Richard Branson and Al Gore
Guest essay by Eric Worrall
Billionaire Richard Branson appears to be trying to expand his presence as a major global climate change influencer, but his new climate change club doesn't seem to have much direct financial support.
Top CEOs form an exclusive Climate Change Club
ReporterNov 25, 2020 – 4:58 p.m.
The CEOs of 22 of Australia's largest companies, including BHP, Commonwealth Bank of Australia, AGL, Rio Tinto and Wesfarmers, have teamed up to work together on emissions reduction opportunities in line with the Paris Agreement.
The Climate Leaders Coalition is led by Lynette Mayne, head of the Australian branch of British businessman Richard Branson's “B Team” initiative, which seeks to embed socially and environmentally conscious thinking in business decisions.
Australasia B-Team previously led the Future of Work initiative, led by David Gonski, which brought CEOs together to try to mitigate the potentially damaging effects of automating and digitizing work while also taking into account the advances they are making represent.
Not a lot of money goes into the initiative as companies only pay $ 3,000 to become members. However, Ms. Mayne, who emulated the idea of a similar initiative in New Zealand, hoped the coalition would lead to bold projects and initiatives that would have a practical impact on emissions.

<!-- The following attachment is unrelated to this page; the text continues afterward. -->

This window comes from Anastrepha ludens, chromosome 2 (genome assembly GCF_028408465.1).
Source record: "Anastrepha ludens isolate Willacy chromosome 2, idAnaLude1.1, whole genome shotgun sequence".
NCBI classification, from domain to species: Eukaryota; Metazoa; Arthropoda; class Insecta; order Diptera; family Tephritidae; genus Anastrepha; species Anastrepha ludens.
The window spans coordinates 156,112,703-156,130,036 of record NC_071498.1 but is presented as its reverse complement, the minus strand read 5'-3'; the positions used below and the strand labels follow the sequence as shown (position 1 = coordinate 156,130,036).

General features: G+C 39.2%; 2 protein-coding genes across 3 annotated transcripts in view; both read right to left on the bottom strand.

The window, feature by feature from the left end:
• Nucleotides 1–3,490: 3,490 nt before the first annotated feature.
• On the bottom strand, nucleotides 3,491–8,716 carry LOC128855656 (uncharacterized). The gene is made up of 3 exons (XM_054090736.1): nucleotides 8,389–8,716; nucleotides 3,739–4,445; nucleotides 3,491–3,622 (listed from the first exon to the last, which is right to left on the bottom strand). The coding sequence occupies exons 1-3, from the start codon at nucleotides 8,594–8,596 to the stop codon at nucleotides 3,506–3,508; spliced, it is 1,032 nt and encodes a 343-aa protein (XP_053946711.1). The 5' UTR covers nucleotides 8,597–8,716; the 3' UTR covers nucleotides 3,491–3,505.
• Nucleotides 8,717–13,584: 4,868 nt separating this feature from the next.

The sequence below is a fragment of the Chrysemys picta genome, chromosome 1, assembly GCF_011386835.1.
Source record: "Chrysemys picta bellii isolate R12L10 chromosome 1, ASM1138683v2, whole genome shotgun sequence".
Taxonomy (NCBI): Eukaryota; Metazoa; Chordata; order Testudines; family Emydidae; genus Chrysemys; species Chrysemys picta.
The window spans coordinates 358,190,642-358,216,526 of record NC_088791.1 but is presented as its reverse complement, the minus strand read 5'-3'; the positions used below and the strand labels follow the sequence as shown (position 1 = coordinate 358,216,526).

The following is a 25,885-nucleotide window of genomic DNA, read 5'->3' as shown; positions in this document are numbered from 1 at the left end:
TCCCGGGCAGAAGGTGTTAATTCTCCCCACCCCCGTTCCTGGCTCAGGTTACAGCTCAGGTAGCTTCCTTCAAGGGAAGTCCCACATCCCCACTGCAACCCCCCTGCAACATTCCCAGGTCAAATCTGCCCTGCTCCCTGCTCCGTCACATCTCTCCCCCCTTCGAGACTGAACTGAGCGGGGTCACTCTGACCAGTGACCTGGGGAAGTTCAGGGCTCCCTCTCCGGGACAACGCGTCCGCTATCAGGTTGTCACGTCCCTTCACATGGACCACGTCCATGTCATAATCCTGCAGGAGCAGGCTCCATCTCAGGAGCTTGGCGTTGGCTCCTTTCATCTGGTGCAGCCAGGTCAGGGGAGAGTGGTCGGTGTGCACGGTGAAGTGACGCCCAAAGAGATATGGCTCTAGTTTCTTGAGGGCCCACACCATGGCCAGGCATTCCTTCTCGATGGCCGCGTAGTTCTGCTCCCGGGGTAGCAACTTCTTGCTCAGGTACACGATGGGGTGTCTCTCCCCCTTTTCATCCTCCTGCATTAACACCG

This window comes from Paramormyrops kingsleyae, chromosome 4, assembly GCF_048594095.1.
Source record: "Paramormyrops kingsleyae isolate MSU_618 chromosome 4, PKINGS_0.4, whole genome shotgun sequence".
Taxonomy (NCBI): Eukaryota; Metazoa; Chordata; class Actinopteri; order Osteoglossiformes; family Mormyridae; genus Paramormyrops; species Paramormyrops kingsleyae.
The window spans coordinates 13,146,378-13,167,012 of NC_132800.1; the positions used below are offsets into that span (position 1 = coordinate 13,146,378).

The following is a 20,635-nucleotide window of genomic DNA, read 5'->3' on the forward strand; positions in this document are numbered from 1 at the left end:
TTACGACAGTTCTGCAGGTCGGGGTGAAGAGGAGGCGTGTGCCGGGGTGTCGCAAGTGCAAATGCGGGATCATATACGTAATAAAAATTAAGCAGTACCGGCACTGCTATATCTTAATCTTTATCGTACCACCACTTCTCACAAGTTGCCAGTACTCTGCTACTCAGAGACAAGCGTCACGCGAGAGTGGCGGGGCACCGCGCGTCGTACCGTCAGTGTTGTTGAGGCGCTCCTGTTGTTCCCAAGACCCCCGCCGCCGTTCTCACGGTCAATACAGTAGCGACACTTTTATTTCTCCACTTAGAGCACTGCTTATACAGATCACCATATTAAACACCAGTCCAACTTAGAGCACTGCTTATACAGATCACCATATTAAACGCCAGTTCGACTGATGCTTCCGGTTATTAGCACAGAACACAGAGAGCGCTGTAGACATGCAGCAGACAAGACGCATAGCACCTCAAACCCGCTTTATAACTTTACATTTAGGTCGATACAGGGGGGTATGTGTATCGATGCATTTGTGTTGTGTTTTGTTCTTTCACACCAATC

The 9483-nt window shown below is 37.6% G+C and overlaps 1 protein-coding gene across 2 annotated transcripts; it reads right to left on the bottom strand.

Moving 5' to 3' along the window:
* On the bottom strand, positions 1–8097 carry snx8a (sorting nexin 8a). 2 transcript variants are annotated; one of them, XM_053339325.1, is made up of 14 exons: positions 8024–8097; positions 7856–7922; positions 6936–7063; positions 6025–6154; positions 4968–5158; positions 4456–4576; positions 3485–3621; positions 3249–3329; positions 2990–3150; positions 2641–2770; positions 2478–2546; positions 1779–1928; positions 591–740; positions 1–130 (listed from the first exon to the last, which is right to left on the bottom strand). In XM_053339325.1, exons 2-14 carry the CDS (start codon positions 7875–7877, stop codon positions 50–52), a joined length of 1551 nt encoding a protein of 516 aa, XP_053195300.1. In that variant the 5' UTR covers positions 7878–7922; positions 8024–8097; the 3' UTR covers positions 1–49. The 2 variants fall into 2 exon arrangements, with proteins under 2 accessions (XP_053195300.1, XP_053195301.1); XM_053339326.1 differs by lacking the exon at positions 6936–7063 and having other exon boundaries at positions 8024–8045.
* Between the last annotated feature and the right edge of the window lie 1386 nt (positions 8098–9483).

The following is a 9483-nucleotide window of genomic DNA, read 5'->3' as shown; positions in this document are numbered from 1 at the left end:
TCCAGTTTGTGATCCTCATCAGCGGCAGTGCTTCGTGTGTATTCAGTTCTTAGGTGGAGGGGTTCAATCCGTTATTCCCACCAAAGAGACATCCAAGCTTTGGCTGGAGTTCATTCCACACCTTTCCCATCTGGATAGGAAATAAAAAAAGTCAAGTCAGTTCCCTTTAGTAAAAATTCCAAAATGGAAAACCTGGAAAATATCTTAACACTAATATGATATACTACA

Read more: https://www.afr.com/policy/energy-and-climate/top-ceos-form-exclusive-climate-change-club-20201125-p56hvo
Branson's relationship with the climate community has been problematic at times. The fact that Branson founded a large multinational airline is often thrown in the face when he tries to polish his Green credentials, along with the occasional Greens accusation that Branson's monetary commitment does not match his support words.
Richard Branson also appeared very unflattering in Michael Moore's blockbuster eco-film "Planet der Menschen".
It is fascinating that this latest Branson climate initiative does not seem to be backed by a lot of money.